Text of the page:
Deaths in Bronx fires highlight homeless crisis

By our reporters
4 February 2016

New York City’s homeless shelter population has totaled over 58,000 in recent months, a near-record figure. Officials responsible for dealing with the crisis say that another 3,000 are living on the streets, but this figure is widely considered to be seriously underestimated.

Many of those who are homeless avoid going to city shelters, even in the cold winter months. This winter has been unusually warm—until a cold spell arrived with more than two feet of snow on January 23. A few days later the deaths of two men were reported, victims of fires in abandoned buildings in two different Bronx neighborhoods.

Bronx home boarded up after recent fire

In the Tremont section of the central Bronx, a fire in a derelict aging wood-frame house on Crotona Avenue near E. 178th Street blazed out of control at about 2 a.m. on the morning of January 26. The Daily News reported that police said a victim, later identified as 64-year-old David Gonzalez, was burned beyond recognition.

Gonzalez had been living in the building for several years and was well known and liked in the neighborhood. Three other squatters in the abandoned house were able to escape the fire. Authorities said that it had been caused by extension cords using electricity from other sources and stretched dangerously throughout the building.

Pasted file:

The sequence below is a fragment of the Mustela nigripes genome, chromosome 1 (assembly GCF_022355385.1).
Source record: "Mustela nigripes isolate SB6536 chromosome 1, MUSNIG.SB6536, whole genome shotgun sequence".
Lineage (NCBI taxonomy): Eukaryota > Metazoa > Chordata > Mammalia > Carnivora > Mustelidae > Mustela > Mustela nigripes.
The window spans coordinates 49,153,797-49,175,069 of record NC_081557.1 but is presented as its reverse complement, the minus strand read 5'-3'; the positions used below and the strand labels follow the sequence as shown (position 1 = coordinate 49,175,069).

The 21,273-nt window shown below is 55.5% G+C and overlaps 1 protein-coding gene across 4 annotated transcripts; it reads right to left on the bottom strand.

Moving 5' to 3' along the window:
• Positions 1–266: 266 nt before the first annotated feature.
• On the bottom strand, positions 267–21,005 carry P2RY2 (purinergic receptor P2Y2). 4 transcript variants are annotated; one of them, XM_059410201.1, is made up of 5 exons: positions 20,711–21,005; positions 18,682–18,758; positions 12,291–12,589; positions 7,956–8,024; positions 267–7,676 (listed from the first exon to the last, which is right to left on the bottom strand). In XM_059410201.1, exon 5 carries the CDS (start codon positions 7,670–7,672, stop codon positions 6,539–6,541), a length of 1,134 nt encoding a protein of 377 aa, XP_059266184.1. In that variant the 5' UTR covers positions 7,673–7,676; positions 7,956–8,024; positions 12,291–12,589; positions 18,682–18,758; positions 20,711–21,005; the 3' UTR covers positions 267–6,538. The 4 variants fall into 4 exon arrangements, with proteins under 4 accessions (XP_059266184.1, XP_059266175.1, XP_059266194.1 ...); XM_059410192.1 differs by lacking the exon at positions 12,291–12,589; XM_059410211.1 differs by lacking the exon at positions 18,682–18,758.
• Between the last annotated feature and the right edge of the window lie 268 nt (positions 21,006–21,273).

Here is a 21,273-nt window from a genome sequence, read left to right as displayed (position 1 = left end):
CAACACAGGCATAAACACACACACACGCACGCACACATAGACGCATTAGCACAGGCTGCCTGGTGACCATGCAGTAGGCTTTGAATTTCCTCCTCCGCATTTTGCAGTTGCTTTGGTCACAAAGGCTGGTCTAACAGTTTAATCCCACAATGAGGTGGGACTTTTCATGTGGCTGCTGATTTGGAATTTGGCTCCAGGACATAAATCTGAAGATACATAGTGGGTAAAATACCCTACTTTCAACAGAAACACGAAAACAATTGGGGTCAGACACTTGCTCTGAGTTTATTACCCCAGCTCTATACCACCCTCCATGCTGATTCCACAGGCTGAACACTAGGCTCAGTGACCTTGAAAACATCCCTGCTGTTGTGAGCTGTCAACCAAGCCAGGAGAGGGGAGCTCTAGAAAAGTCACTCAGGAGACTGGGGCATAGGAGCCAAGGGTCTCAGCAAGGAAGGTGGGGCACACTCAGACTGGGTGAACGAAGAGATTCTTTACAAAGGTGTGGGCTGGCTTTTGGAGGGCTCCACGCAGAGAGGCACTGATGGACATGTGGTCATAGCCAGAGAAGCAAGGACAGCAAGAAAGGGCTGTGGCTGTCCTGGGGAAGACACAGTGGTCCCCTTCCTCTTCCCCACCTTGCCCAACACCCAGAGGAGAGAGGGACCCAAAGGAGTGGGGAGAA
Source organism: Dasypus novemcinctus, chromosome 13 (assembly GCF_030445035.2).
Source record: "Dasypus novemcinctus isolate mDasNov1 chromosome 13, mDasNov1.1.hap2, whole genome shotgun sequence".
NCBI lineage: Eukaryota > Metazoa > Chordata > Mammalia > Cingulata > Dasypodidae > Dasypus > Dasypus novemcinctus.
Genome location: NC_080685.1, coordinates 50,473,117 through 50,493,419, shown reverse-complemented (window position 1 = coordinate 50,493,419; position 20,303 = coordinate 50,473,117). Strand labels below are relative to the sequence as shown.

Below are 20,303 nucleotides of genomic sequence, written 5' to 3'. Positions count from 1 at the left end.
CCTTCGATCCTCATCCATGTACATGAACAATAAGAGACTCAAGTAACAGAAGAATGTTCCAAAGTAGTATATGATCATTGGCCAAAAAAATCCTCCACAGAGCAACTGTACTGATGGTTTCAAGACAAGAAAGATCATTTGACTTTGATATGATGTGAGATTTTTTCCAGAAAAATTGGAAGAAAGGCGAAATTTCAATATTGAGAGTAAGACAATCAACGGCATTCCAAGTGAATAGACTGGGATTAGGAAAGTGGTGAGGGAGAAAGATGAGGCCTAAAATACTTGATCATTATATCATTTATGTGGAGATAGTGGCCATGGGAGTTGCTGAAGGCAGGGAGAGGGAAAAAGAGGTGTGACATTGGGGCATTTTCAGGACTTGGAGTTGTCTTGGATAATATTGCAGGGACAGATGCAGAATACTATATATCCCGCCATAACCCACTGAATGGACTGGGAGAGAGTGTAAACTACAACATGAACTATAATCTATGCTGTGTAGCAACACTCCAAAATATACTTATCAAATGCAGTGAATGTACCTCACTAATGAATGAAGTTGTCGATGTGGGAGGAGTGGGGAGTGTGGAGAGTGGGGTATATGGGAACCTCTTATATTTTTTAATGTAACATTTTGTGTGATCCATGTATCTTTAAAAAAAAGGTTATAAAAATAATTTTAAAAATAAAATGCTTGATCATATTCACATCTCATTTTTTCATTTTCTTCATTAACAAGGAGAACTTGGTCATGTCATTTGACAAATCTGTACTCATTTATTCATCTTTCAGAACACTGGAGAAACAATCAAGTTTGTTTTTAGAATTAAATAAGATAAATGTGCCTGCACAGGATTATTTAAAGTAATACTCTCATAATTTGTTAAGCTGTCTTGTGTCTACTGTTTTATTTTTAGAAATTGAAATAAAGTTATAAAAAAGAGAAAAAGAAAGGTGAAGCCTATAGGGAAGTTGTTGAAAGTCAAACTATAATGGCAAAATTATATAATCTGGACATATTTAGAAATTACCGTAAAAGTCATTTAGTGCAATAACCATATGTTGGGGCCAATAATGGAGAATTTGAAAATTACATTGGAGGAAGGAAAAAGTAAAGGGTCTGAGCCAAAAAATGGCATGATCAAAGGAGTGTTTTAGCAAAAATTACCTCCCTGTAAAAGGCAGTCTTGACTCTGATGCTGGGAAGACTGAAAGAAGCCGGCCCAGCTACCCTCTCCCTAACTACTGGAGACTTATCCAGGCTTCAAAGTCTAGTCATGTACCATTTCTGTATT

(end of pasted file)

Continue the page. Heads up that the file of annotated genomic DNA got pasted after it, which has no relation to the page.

The Tremont neighborhood is predominately populated by immigrants, with a large number of Latino residents and a high rate of unemployment, poverty and substandard housing. The tragic Happy Land fire of 1990, in which 87 people died in an unlicensed social club, took place only a few city blocks away from the latest fire on Crotona Avenue.

According to a more detailed report in the New York Times, the fire in the Tremont section was followed by another in an abandoned building, this time on West Kingsbridge Road, several miles away. The victim in this case has not been identified. Officials said the blaze was caused by an open flame.

“Squatters and vacant houses have always been an issue,” Michael Parrella of the Fire Department told the Times. “They present many different dangers to the public and of course to anyone desperate enough to put themselves in that situation. Accidents are relatively common.”

Another Fire Department spokesman added that cold weather increased the dangers. “When you use multiple extension cords and they power multiple appliances, it can be very dangerous.”

The fire deaths highlight the social devastation that is widespread in the city, especially in the outer boroughs, even as high rise luxury apartments are sprouting up on a weekly basis in Manhattan, only a few miles away.

Workers in the neighborhood described living conditions in the Bronx to a World Socialist Web Site reporting team .

Manuel Done

Manuel Done, a childcare provider who lives in the area, explained, “I just came home one day, and my mother told me the house had burned down.

“This kind of thing has been going on for years in this area. We also had a car fire recently, but there is still a lack of acknowledgment about the situation here. Another house down the street was just allowed to rot until it collapsed. This situation should be raising a lot of red flags.

“We know that they are trying to get higher income people to live in the South Bronx. Everything is being run for the rich. If we don’t come together this kind of situation will just keep getting overlooked.”